Sources use the phrase “her comfort zone”.

Getting the right staff people in place is critical to a Mayor. The work is demanding and what is really vital is getting people who will, to use a phrase Meed Ward used often, put truth to power. Meed Ward needs people who will tell her what she may not want to hear.

A former staff assistant to Meed Ward when she was a member of council was thought to be a great fit – but something went wrong. That staffer left Meed Ward’s office and worked within the Clerk’s office and is now back as an assistant to a new Council member.

werv

Pete Ward, the Mayor’s best mentor photographing Marianne Meed Ward when she was filing her 2014 nomination papers.

The Mayor told us during the inauguration, that her husband was her greatest mentor; he does have exceptional strategic skills.

What politicians have to work hard to insure is that they are not living inside a bubble where they hear what they want to hear and listen to people who may not have the strength to challenge them.

Meed Ward said all the right things the evening she was sworn in; the public loved it. The Gazette was impressed.

What we are hearing from people who seem to be part of the transition to a new regime is that there is some concern with the people being considered for staff rolls.

Former Council member John Taylor used to say: Stay tuned.

Stand By says the city motto - for how long one might ask?

Stand By says the city motto – for how long one might ask?

The Gazette might begin to use the city motto – Stand By.

Several of our sources are aghast at some of the Standing Committee chairmanships that have been made.

All seven members of Council got sworn in at the Regional level on Wednesday.  Half their income is from the Region.

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The firing of the city manager: Tacky is perhaps the best that can be said about the way this is done.

News 100 redBy Pepper Parr

December 5th, 2018

BURLINGTON, ON

 

Here is how it was done.

Wearing chain of officeMayor Marianne Meed Ward called a Special meeting of Council for 3:00 pm on Tuesday December 4th.

She had the right to do that.

She would have had to get every member of this new council to agree to a waiving of the rules regarding Notice of Meeting.

The Gazette was not made aware of any notice of meeting nor was any other media that we checked in with.

The agenda for the meeting is set out below.

Ridge fired - council meeting

The way this was done raises a number of questions.

There was no report to Council.  There was “verbal discussion”

There was no video.  Given that the Mayor knew she was going to take Council into a closed session perhaps there was no need for video.  But that is not the point.  Process matters.

In the media release the city did not say that there was a Special Meeting of Council and the Mayor did not say a word.

The “banana republics” in parts of South America and Africa work like this.  We don’t do this in Canada.

There were many good reason to end the City Manager’s contract – at what price is a good question to ask.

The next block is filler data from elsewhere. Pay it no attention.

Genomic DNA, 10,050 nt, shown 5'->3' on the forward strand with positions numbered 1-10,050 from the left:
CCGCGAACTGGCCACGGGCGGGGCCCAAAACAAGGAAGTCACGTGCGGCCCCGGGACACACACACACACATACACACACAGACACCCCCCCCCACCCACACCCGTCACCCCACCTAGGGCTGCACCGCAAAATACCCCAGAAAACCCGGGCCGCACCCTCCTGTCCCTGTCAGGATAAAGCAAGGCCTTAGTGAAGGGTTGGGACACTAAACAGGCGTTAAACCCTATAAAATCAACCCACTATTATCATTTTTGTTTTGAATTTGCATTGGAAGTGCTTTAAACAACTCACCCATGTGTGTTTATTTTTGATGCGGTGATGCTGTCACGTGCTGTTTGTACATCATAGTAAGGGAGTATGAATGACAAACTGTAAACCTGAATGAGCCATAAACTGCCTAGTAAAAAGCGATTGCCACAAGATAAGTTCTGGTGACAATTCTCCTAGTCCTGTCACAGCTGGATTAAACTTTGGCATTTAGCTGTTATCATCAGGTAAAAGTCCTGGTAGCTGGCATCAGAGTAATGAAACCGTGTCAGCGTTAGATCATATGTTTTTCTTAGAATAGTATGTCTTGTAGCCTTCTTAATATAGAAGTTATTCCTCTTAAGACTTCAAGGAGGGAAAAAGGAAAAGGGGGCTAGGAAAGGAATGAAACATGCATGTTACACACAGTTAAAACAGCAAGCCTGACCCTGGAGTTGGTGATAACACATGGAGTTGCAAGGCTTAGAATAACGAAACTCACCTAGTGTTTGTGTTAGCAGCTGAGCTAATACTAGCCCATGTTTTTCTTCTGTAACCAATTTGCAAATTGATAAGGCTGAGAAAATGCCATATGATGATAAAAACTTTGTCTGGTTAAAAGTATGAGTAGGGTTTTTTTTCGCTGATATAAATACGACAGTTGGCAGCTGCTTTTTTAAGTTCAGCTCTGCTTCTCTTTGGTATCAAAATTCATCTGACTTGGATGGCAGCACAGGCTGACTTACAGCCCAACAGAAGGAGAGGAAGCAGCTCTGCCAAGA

Five people who didn’t have even 24 hours of experience as city Councillors take part in the firing of the chief administrative officer that they had all met during the campaign.

Tacky is perhaps the best that can be said about the way this is done.

The minutes of the meeting have yet to be published on the city web site.

 

 

 

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Two Youths Arrested for Convenience Store Robbery in Alton community.

Crime 100By Staff

December 5th, 2018

BURLINGTON, ON

 

On December 3rd 2018, the Hasty Market Convenience store located at 4265 Thomas Alton Blvd. in Burlington was robbed.

Alton Village signShortly after 7:30 PM, two males, one armed with a knife, entered the store and ordered an employee and customer to move aside while they stole a quantity of vaping products from behind the counter. The suspects then fled the store on foot and were last seen running northbound through the parking lot.

Police searched the area and located one of the males who had stolen property from the robbery in his possession. Through further investigation, the second male was identified and has since been arrested.

Two youths aged 15 and 17 who cannot be identified because of their age are charged with robbery and wearing a disguise during the commission of an offence. One of the youths was also charged with possession of property obtained by crime. One was held for a bail hearing while the other was released on a Promise to Appear in Milton Youth Court on January 3rd 2019.

Anyone with information regarding this incident is asked to contact Detective Constable Gina Brunelle of the Burlington Criminal Investigations Bureau at 905-825-4747 ext. 2364.

Tips can also be submitted to Crime Stoppers “See something, Hear something, Say something” at 1-800-222-8477 (TIPS), through the web at www.haltoncrimestoppers.ca, or by texting “Tip201” with your message to 274637 (crimes).

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Pond in Spencer Smith Park will open December 8th; tobogganing locations announced.

News 100 yellowBy Staff

December 5th, 2018

BURLINGTON, ON

 

Burlington is set for winter fun with the launch of its Neighbourhood Rink program, the opening of Burlington Rotary Centennial Pond at the Waterfront at Downtown Burlington and dedicated locations for tobogganing.

Neighbourhood Rinks
The Neighbourhood Rink program is back for a fourth year and encourages neighbours to come together to maintain a natural outdoor ice rink in their local park.

City staff will install boards for ice pads in various parks throughout Burlington that will be maintained by neighbourhood volunteer groups. The rinks are open to the public and free to use. If you are interested in volunteering, please contact skating@burlington.ca. The deadline to apply for a rink is Dec. 31, 2018.